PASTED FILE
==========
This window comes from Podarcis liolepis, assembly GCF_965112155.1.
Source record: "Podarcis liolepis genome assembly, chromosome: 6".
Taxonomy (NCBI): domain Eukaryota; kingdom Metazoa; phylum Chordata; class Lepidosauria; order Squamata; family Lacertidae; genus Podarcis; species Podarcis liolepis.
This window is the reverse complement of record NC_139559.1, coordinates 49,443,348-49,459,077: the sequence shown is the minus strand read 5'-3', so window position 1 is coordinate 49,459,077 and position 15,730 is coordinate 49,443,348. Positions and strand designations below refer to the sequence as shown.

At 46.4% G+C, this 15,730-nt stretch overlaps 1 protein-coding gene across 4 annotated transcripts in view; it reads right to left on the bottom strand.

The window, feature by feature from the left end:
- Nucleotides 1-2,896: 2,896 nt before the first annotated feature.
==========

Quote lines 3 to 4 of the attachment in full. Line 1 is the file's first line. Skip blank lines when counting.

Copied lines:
Taxonomy (NCBI): domain Eukaryota; kingdom Metazoa; phylum Chordata; class Lepidosauria; order Squamata; family Lacertidae; genus Podarcis; species Podarcis liolepis.
This window is the reverse complement of record NC_139559.1, coordinates 49,443,348-49,459,077: the sequence shown is the minus strand read 5'-3', so window position 1 is coordinate 49,459,077 and position 15,730 is coordinate 49,443,348. Positions and strand designations below refer to the sequence as shown.